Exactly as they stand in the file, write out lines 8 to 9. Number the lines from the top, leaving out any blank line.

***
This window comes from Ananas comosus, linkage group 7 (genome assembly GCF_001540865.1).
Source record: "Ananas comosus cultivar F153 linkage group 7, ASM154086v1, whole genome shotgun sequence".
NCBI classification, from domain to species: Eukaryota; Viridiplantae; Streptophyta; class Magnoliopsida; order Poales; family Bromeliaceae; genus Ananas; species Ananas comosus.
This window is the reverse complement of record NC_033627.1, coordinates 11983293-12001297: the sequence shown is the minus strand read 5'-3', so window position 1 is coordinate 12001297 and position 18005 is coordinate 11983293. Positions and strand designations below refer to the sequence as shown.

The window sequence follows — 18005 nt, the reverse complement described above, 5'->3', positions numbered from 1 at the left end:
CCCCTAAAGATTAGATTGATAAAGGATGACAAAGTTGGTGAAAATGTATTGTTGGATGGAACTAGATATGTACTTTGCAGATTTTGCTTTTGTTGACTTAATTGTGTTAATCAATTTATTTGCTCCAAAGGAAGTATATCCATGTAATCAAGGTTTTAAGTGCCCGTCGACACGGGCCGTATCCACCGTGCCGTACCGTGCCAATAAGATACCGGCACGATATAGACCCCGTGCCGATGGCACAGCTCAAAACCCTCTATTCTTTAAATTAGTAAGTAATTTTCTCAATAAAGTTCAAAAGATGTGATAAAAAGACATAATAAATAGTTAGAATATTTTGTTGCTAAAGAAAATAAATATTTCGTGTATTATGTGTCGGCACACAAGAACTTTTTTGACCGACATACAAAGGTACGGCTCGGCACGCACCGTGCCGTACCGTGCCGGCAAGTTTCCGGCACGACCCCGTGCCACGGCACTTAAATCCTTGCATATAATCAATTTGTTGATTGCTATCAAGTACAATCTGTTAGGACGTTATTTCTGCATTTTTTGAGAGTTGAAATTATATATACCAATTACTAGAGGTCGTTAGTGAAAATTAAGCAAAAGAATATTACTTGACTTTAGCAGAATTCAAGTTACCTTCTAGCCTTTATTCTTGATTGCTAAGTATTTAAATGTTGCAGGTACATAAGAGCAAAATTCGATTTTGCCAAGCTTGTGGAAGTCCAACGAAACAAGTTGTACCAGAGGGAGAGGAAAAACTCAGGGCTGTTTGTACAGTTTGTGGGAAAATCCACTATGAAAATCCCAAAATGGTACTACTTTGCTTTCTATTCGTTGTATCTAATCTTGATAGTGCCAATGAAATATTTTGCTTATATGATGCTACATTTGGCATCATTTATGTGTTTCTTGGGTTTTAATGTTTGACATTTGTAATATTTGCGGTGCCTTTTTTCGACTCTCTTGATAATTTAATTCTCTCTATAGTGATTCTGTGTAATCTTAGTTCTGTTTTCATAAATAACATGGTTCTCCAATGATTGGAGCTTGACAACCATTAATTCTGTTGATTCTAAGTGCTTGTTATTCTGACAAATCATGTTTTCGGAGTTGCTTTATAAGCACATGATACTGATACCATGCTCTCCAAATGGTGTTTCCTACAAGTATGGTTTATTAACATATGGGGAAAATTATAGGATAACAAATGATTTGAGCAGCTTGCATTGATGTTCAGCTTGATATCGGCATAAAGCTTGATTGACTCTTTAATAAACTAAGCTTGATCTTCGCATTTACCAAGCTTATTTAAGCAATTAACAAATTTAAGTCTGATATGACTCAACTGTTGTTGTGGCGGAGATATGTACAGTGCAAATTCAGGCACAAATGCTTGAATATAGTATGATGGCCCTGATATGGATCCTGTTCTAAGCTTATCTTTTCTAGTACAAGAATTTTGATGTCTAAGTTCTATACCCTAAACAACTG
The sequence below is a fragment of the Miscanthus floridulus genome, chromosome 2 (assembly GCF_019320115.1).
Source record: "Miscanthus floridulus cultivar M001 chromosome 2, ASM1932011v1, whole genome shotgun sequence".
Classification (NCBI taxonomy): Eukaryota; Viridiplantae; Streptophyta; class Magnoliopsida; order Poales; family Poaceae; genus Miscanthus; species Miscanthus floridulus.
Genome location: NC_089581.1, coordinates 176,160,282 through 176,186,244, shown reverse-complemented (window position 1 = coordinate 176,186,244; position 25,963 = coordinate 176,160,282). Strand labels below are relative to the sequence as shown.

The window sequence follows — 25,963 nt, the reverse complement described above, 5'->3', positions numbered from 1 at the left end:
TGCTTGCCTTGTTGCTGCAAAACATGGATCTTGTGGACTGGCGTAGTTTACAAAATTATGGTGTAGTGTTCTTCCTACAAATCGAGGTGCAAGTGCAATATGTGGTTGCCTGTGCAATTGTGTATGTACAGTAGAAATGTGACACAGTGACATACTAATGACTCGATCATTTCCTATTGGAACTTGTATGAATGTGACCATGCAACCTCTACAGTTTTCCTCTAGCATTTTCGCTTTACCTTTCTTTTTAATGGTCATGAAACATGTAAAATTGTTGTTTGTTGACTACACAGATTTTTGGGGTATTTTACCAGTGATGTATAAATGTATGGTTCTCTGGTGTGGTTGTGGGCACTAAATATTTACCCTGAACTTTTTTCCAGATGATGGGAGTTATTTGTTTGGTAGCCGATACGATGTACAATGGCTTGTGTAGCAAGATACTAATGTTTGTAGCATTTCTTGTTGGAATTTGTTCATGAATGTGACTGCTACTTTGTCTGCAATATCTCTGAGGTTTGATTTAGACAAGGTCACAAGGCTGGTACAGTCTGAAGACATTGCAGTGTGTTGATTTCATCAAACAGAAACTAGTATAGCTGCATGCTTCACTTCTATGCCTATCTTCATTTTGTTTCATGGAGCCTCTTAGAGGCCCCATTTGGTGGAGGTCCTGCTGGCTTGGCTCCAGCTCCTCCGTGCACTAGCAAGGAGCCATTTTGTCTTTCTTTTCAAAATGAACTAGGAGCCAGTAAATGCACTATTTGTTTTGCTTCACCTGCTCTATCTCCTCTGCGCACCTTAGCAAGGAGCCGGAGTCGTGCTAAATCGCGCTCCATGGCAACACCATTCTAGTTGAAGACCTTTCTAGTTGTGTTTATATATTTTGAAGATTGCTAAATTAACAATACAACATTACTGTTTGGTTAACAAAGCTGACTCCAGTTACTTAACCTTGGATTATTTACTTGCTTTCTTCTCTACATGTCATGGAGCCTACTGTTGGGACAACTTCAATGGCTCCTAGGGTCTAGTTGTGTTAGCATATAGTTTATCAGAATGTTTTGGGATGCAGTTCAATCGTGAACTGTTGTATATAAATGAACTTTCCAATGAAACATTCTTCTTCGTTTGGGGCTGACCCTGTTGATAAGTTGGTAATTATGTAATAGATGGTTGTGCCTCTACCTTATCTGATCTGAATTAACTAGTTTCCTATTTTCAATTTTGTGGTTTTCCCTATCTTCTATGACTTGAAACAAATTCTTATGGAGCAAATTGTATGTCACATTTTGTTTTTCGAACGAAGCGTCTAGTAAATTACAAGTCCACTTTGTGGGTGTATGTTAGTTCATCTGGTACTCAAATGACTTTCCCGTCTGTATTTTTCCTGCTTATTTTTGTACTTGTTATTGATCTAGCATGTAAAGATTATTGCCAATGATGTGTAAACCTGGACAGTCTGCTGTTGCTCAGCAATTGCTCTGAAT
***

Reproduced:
Source record: "Miscanthus floridulus cultivar M001 chromosome 2, ASM1932011v1, whole genome shotgun sequence".
Classification (NCBI taxonomy): Eukaryota; Viridiplantae; Streptophyta; class Magnoliopsida; order Poales; family Poaceae; genus Miscanthus; species Miscanthus floridulus.